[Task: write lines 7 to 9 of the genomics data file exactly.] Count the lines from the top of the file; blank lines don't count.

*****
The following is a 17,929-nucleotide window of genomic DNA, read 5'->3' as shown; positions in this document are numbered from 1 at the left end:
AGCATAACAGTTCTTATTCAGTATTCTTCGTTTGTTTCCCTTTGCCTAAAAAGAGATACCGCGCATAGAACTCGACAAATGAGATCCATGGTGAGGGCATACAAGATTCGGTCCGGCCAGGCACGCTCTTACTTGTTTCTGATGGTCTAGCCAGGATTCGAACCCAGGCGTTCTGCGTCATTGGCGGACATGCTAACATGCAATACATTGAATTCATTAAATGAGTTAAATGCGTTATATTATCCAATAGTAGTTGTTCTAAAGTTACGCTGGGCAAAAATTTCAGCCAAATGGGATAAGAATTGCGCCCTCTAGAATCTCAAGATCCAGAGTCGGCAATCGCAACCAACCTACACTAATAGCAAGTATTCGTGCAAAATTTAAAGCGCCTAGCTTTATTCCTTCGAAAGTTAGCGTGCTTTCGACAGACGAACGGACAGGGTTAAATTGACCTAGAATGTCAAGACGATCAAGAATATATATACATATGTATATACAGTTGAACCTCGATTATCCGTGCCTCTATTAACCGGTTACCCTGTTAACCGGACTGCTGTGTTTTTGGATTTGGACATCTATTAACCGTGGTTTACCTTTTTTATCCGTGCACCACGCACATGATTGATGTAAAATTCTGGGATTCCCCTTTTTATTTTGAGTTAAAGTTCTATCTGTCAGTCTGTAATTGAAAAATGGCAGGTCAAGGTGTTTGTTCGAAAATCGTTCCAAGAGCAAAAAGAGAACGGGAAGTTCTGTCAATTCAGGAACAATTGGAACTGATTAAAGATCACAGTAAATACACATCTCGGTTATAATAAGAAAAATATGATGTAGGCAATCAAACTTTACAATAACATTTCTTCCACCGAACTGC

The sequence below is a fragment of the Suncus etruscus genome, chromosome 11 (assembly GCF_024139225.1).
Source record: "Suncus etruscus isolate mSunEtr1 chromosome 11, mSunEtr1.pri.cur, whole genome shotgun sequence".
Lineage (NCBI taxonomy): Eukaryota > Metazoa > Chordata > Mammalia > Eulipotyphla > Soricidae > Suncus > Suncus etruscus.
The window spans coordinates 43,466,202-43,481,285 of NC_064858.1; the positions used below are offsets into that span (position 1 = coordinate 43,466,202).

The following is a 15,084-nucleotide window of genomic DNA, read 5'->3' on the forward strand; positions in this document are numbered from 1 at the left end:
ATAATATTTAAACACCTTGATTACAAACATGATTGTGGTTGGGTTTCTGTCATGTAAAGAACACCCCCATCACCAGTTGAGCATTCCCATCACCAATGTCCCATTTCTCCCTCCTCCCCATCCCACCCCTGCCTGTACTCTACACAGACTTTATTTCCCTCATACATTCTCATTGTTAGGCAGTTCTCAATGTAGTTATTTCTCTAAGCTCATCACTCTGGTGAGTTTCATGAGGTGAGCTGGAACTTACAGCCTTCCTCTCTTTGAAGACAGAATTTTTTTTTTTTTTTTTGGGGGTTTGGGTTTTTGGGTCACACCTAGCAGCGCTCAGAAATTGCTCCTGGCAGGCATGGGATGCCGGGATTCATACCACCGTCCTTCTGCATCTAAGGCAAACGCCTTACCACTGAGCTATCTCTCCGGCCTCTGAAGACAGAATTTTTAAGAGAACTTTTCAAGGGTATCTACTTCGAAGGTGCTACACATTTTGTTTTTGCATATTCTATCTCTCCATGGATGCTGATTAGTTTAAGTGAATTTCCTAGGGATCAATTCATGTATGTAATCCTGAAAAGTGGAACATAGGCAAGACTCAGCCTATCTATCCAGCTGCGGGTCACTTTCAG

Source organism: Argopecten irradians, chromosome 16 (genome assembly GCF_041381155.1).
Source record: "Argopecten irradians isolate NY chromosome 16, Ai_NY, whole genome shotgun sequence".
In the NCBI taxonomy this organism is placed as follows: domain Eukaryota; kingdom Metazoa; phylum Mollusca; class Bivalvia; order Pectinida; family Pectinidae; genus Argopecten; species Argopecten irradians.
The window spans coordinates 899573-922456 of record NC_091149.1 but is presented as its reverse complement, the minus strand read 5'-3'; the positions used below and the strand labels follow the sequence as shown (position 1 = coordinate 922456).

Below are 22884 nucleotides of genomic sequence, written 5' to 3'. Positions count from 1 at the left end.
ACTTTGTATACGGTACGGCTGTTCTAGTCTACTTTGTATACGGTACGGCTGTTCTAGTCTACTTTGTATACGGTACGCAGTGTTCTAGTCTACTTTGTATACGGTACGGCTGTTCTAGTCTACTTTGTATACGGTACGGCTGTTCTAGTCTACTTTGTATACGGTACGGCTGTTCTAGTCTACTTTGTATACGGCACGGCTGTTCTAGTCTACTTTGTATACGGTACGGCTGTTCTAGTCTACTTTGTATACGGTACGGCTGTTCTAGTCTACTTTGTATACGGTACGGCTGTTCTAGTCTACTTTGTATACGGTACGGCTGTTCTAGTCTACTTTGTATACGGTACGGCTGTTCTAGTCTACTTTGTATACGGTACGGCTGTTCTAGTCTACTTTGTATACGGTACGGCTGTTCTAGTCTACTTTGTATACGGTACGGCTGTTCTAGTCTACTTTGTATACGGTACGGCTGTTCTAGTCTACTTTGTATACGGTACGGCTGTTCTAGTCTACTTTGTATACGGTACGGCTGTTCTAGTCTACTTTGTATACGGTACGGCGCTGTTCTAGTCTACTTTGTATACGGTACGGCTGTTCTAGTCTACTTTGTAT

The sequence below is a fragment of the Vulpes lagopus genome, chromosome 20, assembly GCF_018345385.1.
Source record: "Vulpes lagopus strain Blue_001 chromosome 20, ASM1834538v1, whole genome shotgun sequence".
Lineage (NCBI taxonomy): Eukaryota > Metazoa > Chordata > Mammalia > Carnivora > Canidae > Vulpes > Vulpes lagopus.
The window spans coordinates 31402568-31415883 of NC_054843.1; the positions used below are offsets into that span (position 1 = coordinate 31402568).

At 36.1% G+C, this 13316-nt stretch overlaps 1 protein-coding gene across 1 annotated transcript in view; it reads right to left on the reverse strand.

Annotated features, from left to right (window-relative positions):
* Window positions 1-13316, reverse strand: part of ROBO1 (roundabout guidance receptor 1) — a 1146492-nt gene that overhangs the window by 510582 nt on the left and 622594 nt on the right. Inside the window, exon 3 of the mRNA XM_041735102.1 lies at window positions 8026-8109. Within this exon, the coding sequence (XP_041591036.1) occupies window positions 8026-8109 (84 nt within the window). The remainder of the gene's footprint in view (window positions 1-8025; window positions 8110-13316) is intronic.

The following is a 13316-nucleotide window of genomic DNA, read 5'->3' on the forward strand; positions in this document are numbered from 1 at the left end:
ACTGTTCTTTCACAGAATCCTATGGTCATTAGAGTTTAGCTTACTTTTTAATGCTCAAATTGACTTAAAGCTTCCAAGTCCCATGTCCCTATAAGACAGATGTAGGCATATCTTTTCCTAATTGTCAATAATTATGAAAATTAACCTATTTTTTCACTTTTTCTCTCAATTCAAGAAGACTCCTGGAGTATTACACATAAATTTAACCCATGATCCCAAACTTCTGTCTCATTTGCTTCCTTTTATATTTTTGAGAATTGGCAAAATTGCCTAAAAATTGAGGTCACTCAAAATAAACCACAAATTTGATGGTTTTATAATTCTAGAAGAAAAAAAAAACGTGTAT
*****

The following is a 15,084-nucleotide window of genomic DNA, read 5'->3' on the forward strand; positions in this document are numbered from 1 at the left end:
ATAATATTTAAACACCTTGATTACAAACATGATTGTGGTTGGGTTTCTGTCATGTAAAGAACACCCCCATCACCAGTTGAGCATTCCCATCACCAATGTCCCATTTCTCCCTCCTCCCCATCCCACCCCTGCCTGTACTCTACACAGACTTTATTTCCCTCATACATTCTCATTGTTAGGCAGTTCTCAATGTAGTTATTTCTCTAAGCTCATCACTCTGGTGAGTTTCATGAGGTGAGCTGGAACTTACAGCCTTCCTCTCTTTGAAGACAGAATTTTTTTTTTTTTTTTTGGGGGTTTGGGTTTTTGGGTCACACCTAGCAGCGCTCAGAAATTGCTCCTGGCAGGCATGGGATGCCGGGATTCATACCACCGTCCTTCTGCATCTAAGGCAAACGCCTTACCACTGAGCTATCTCTCCGGCCTCTGAAGACAGAATTTTTAAGAGAACTTTTCAAGGGTATCTACTTCGAAGGTGCTACACATTTTGTTTTTGCATATTCTATCTCTCCATGGATGCTGATTAGTTTAAGTGAATTTCCTAGGGATCAATTCATGTATGTAATCCTGAAAAGTGGAACATAGGCAAGACTCAGCCTATCTATCCAGCTGCGGGTCACTTTCAG

Source organism: Argopecten irradians, chromosome 16 (genome assembly GCF_041381155.1).